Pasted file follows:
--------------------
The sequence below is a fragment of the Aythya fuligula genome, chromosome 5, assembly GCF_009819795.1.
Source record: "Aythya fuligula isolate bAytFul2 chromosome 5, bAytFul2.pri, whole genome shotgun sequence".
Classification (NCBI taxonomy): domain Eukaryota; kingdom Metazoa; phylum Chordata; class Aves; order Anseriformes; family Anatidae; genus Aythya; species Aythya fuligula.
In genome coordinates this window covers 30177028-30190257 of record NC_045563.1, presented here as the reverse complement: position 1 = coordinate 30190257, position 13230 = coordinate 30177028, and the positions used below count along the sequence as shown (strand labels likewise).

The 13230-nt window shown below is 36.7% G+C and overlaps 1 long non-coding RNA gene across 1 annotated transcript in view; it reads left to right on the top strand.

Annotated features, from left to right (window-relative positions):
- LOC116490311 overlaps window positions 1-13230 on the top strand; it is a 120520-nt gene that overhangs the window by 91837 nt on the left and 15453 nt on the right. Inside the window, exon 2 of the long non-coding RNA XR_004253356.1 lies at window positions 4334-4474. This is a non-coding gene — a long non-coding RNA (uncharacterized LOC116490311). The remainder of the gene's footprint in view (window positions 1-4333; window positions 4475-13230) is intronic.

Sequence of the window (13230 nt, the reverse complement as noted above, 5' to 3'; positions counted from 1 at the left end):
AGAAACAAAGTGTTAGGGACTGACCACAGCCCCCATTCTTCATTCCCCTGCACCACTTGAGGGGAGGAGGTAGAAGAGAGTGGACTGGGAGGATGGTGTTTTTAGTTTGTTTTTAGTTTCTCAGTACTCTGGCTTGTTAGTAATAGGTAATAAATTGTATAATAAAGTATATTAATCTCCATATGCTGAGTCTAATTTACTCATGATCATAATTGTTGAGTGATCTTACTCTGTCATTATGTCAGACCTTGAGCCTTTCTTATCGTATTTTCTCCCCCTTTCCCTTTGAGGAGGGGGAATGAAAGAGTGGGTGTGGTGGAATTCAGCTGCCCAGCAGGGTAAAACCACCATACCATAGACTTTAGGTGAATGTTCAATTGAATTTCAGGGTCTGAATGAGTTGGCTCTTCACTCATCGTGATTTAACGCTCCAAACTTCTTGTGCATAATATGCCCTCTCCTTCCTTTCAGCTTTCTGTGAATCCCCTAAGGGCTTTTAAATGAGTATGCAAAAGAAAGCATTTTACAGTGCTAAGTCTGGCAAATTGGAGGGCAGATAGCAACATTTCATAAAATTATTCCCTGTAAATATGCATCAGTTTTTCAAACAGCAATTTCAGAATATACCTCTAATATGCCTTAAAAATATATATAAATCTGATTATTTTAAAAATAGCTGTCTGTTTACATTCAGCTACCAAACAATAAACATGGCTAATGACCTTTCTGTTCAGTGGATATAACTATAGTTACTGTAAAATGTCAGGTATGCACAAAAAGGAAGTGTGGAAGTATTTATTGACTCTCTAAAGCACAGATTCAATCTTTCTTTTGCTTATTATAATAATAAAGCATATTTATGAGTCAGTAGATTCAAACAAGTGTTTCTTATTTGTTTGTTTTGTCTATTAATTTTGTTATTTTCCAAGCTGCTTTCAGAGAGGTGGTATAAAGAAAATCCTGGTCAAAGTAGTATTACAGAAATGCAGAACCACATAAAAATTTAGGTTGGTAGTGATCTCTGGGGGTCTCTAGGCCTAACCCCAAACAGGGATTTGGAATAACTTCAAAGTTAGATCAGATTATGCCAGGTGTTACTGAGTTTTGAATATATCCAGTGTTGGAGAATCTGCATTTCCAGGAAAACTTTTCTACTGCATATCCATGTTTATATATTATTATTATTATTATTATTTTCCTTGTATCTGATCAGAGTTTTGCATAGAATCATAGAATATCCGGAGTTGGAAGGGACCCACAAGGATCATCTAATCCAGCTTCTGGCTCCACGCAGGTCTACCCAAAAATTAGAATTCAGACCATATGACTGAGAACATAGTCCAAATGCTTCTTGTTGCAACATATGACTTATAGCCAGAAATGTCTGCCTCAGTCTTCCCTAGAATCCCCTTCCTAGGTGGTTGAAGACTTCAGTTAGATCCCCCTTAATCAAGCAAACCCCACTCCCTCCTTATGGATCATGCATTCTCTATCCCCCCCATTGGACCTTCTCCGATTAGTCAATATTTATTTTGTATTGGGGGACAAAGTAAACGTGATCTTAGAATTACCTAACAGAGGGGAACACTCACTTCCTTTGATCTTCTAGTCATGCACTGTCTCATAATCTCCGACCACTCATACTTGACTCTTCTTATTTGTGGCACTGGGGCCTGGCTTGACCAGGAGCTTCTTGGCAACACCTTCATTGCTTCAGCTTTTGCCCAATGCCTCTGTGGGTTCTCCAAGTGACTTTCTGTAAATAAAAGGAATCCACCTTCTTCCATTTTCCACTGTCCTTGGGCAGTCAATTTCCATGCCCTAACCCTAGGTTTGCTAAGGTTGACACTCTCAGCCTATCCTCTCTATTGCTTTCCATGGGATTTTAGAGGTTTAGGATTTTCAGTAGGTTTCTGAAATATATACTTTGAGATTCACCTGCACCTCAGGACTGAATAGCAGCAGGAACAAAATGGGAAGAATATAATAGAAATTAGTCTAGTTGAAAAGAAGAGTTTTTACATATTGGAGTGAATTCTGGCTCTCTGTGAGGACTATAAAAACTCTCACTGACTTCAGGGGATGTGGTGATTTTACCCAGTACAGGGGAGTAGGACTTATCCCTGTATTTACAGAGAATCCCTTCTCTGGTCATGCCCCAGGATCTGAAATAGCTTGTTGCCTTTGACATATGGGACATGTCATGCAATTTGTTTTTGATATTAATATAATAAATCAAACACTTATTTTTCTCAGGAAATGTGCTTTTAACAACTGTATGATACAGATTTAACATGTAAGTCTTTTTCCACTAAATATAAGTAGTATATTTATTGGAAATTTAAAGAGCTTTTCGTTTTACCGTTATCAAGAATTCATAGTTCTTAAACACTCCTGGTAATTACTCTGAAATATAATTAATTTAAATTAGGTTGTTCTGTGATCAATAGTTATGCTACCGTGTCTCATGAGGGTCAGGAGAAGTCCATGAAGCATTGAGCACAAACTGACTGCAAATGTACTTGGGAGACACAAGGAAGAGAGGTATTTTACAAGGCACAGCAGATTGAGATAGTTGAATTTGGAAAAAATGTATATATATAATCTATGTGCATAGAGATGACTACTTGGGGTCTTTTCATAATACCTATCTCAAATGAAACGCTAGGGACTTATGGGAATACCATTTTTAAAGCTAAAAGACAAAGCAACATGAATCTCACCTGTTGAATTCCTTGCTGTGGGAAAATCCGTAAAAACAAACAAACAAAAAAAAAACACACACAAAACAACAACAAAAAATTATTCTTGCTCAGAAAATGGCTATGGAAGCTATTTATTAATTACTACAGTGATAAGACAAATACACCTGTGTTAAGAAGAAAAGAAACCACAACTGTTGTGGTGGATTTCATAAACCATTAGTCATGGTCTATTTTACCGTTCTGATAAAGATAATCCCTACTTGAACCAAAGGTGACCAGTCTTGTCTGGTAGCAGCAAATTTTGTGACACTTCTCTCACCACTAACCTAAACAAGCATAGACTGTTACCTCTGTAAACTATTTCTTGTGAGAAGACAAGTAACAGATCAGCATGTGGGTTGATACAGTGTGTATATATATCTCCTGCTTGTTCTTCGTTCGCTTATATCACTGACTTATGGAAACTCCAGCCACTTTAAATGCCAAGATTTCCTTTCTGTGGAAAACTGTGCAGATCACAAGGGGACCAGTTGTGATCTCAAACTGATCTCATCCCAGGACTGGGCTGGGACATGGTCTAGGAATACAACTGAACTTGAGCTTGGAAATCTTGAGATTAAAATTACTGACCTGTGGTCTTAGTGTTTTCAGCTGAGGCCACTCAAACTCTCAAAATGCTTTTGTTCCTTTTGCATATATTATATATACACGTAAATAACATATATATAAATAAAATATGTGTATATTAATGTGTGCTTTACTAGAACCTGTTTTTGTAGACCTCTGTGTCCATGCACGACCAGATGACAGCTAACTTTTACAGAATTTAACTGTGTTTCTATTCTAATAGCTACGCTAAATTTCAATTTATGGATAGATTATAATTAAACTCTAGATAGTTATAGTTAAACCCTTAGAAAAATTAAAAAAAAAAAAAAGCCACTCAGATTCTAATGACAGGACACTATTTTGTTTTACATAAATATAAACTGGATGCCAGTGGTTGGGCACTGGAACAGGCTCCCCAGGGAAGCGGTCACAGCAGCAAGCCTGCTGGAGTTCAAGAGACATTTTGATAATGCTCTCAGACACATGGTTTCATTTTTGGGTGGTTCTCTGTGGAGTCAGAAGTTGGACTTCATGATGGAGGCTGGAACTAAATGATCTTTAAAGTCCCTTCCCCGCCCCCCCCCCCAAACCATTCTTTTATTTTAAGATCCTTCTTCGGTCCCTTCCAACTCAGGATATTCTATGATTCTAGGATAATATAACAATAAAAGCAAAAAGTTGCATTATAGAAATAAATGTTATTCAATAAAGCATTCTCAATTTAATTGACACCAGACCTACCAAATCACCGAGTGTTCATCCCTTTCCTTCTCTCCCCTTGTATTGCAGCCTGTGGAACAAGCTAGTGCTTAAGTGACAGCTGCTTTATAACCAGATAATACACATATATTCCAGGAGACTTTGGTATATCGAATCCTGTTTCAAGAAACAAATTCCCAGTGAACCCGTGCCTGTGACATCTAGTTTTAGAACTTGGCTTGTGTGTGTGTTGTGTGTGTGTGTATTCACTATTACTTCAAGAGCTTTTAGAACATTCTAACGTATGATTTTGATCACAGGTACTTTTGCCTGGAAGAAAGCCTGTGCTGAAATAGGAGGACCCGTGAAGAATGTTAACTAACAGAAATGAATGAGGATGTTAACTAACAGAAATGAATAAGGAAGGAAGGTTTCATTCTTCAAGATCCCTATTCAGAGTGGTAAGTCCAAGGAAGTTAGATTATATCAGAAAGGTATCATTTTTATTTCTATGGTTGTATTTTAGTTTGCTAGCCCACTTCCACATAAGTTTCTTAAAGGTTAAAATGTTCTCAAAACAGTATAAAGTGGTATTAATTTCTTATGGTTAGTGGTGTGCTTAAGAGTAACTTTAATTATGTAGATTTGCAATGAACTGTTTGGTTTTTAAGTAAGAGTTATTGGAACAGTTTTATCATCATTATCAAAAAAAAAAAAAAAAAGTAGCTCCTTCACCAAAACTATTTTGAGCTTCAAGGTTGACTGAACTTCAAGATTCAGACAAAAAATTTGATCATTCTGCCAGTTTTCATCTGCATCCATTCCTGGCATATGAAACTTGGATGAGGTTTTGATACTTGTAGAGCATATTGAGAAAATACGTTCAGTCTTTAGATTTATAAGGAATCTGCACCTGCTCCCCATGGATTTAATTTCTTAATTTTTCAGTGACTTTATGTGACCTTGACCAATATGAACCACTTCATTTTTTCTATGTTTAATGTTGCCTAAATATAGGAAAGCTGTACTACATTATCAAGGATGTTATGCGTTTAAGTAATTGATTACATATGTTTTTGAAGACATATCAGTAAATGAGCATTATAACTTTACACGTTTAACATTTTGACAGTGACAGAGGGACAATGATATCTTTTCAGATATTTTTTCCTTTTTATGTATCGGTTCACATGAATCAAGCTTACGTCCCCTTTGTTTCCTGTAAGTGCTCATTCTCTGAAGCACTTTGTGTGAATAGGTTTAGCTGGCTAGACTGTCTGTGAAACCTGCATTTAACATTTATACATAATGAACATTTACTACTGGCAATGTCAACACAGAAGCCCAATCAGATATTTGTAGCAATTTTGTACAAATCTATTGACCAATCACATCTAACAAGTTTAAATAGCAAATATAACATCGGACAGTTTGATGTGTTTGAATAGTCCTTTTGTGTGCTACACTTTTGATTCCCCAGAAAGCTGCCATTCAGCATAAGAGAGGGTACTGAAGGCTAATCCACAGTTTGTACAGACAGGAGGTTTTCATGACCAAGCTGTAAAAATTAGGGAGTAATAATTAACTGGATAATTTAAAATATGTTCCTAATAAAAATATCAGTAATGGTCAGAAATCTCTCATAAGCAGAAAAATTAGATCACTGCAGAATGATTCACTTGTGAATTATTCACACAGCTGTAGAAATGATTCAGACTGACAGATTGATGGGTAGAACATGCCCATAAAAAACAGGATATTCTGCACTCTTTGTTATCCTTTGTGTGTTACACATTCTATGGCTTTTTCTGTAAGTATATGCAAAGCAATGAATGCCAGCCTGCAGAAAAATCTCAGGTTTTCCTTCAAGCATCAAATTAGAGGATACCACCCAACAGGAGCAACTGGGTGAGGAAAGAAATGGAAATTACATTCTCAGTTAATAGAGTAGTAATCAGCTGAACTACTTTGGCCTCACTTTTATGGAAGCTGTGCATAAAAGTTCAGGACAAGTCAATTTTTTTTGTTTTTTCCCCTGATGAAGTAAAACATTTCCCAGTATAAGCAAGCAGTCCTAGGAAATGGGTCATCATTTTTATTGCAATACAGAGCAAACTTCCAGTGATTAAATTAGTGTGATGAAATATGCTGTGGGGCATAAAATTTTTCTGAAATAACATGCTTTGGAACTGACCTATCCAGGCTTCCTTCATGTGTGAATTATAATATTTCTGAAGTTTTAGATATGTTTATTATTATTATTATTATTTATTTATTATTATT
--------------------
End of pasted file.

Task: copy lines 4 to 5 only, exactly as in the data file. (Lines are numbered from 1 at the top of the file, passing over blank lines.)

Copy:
In genome coordinates this window covers 30177028-30190257 of record NC_045563.1, presented here as the reverse complement: position 1 = coordinate 30190257, position 13230 = coordinate 30177028, and the positions used below count along the sequence as shown (strand labels likewise).

The 13230-nt window shown below is 36.7% G+C and overlaps 1 long non-coding RNA gene across 1 annotated transcript in view; it reads left to right on the top strand.